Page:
The Brave Cowboy illustrates the value of sustaining a constructive connection with nature, and not enabling modern life to poison our day-to-day. Even Abbey recognized that there is balance to be struck in our contemporary lives, stating that we required “moderate extremism” and “the ideal of both worlds” (Minteer). Abbey supported accountable modify, but seemed disappointed by what that meant in modern day life, stating: “Simply due to the fact humankind have the power now to meddle or ‘manage’ or ‘exercise stewardship’ in each nook and cranny of the globe, does not imply that we have a proper to do so. Even much less, the obligation” (Minteer). And while the city in The Brave Cowboy is observed as unsafe and distracting, Abbey’s message by means of his collective works is slightly more hopeful: that there is a possibility to coexist with nature although keeping our modern day lifestyles. This is far much more realistic, and appears as though it could be achievable. Whilst perhaps the intense rejection of all things modern is an unsustainable and unrealistic expectation, we can all take the time to appreciate the gifts that nature gives us: the capability of contemplative believed, breathtaking views, and freedom. Regardless of what happens to Jack Burns at the finish of the novel, the message is nevertheless clear: there’s bravery in never ever providing up.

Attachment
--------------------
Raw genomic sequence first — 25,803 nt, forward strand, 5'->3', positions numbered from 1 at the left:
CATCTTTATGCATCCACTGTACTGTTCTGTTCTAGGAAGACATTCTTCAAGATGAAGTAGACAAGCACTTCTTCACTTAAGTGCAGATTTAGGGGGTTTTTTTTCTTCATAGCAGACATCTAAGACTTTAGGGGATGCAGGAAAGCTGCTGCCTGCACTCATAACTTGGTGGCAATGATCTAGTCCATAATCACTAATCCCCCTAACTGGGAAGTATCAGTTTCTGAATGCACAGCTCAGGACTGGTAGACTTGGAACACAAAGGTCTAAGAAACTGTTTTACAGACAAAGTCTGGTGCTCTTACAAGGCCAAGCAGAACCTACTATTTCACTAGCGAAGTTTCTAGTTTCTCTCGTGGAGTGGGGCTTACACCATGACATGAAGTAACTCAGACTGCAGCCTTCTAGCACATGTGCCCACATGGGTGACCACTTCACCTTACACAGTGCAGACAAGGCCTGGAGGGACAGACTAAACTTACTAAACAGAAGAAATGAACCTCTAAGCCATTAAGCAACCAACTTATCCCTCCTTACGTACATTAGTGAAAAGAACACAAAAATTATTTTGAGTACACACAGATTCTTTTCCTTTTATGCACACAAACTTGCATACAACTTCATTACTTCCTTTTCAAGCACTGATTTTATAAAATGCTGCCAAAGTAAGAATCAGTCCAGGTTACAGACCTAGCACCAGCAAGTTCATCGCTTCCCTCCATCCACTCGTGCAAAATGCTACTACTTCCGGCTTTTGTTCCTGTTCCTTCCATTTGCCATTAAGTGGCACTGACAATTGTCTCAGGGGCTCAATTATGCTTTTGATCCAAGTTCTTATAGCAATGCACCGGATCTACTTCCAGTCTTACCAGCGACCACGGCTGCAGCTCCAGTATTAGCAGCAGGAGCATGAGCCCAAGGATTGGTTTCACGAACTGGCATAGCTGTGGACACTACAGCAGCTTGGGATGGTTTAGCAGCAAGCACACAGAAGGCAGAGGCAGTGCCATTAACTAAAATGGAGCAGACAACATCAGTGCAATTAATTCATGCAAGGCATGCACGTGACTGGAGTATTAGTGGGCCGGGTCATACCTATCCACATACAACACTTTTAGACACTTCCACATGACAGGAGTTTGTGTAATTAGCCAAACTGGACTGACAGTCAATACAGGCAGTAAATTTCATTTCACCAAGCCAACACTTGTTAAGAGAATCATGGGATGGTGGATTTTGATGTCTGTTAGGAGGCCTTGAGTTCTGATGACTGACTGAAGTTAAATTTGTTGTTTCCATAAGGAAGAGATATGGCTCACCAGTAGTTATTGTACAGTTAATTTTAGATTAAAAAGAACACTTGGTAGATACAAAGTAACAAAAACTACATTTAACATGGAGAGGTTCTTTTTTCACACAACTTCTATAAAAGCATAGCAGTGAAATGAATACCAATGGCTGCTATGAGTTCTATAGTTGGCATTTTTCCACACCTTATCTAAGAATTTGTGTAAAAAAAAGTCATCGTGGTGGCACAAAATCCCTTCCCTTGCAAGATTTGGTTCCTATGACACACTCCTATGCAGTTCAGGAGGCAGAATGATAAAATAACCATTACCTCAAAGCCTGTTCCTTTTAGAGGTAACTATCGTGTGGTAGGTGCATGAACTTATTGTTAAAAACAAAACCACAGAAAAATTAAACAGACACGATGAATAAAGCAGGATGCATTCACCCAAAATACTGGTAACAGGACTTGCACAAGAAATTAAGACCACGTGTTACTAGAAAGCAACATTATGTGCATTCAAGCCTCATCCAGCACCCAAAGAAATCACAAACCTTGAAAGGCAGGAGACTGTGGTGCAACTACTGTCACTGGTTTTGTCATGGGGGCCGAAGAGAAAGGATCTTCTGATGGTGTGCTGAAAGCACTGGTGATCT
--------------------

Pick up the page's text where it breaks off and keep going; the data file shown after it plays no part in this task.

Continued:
Abbey, Edward. The Brave Cowboy: An Old Tale in a New Time. New York: Harper Perennial Contemporary Classics Edition, 2016. Print.
“Business, Sales and the Globe Wide Net Are In Color.” Precision Intermedia. N.p., n.d. Internet. 12 Apr. 2017.
Minteer, Ben A. “Why Edward Abbey Nevertheless Matters.” Earth Island Journal 15 Might 2015: n. pag. EarthIsland.org. Internet. 12 Apr. 2017.
Stromberg, Joseph. “What Is the Anthropocene and Are We in It?” Smithsonian 1 Jan. 2013: n. pag. Internet. 9 Apr. 2017.